The course is designed to introduce fundamental concepts in the study of human genetics with particular reference to the application of the principles to medicine. The course covers the role of genetics in human health and disease and methods for the detection of genetic variability in human populations.
The control systems governing gene expression in prokaryotic cells are explored and the molecular basis for gene regulation introduced. Practical skills in obtaining and analysing data on a bacterial system are developed. The module then assesses the structure of the bacterial genome and how genetic analysis can be used to investigate structure and function of individual components of that genome. Specific examples explored in depth are the genetics of recombination and DNA repair. The technologies used for functional genomic analysis of fully sequenced bacteria are described with reference to analysis of human pathogens. Finally, the module includes examples of synthetic biology applied to bacteria.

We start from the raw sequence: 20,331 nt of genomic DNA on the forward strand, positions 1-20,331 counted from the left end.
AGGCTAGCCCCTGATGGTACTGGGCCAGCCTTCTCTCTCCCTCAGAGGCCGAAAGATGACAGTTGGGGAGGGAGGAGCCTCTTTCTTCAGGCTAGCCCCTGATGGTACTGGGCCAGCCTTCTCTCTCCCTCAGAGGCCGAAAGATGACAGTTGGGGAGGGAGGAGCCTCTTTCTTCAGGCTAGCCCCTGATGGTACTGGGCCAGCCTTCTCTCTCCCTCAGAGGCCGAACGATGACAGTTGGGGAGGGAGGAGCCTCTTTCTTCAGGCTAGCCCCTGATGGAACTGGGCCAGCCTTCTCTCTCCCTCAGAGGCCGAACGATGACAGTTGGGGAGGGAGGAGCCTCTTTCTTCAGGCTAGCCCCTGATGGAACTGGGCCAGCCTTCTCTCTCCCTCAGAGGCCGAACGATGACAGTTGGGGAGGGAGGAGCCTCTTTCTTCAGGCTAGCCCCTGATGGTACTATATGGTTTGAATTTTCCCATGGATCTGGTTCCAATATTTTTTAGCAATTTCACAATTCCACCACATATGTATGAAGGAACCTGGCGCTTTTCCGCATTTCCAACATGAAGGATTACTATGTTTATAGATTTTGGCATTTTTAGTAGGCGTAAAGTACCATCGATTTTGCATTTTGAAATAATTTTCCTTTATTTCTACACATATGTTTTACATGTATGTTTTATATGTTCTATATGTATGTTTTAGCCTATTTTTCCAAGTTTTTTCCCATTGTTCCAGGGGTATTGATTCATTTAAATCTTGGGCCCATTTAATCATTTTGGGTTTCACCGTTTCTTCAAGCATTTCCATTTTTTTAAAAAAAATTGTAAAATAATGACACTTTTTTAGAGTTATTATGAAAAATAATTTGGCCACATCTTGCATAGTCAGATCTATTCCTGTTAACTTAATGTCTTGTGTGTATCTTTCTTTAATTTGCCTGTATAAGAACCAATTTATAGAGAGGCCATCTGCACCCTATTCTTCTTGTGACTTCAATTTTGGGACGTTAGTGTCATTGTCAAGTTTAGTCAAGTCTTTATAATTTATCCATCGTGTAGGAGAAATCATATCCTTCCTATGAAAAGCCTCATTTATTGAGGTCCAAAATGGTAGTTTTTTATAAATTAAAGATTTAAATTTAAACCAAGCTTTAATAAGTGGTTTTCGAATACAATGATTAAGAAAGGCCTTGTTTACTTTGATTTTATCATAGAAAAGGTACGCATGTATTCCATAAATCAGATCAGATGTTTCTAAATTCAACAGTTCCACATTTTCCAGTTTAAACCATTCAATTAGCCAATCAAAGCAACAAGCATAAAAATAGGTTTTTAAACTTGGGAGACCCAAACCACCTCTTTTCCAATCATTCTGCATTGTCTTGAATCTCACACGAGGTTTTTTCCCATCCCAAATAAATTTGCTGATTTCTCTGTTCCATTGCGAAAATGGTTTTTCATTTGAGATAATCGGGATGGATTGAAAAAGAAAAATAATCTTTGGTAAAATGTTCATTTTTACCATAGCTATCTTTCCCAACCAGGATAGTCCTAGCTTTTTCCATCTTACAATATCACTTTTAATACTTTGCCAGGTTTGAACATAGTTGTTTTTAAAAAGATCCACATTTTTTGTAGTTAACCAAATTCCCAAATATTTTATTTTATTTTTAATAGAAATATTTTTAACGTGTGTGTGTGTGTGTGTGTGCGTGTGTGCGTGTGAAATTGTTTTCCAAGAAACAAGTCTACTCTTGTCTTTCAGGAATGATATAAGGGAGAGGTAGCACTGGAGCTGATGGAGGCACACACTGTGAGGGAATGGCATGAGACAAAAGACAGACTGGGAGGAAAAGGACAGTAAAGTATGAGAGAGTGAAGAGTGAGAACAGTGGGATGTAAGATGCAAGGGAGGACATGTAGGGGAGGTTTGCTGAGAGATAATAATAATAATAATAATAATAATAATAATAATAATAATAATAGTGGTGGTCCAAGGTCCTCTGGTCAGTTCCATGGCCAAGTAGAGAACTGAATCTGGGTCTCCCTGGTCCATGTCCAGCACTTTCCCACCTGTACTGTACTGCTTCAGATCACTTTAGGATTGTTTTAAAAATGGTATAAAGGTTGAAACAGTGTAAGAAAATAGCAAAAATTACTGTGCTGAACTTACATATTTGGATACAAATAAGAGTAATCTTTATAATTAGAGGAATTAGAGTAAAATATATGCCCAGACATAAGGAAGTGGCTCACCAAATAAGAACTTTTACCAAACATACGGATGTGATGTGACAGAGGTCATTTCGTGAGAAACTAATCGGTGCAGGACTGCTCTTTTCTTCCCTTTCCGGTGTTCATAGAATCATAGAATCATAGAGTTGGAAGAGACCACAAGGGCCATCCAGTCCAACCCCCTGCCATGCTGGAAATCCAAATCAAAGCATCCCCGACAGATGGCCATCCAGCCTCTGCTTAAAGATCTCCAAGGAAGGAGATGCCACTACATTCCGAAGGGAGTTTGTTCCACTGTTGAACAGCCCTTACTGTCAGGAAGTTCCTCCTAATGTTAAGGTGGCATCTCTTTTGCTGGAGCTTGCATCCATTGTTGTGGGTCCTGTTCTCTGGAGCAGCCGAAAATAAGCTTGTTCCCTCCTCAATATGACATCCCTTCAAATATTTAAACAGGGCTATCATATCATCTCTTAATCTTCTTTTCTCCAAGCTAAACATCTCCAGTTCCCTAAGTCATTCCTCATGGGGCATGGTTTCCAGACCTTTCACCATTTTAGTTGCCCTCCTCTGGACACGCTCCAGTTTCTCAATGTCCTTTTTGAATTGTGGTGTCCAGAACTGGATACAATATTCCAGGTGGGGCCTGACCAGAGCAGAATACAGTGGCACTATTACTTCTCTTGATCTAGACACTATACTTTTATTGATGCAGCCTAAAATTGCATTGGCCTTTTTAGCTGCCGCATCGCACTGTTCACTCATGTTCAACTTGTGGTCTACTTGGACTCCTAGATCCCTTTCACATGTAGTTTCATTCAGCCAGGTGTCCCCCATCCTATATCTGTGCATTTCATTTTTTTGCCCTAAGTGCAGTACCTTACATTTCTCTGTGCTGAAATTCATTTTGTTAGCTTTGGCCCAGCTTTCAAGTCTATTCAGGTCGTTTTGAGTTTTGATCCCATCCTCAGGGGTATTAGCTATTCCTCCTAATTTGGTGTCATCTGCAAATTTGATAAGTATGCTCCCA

The module provides an understanding of the principles of animal development, introducing critical genes and their products that play roles in regulating metazoan development. Classical embryology will be integrated with contemporary molecular investigations into developmental mechanisms.
The module aims to explain the biological basis of biotechnology and protein engineering: their limitations, industrial and medical importance. Students will develop their skills in gathering and interpreting relevant information.
The module aims to develop the student’s ability to critically analyse and synthesise advanced research topics in genetics and molecular biology, and their oral and written scientific presentation skills.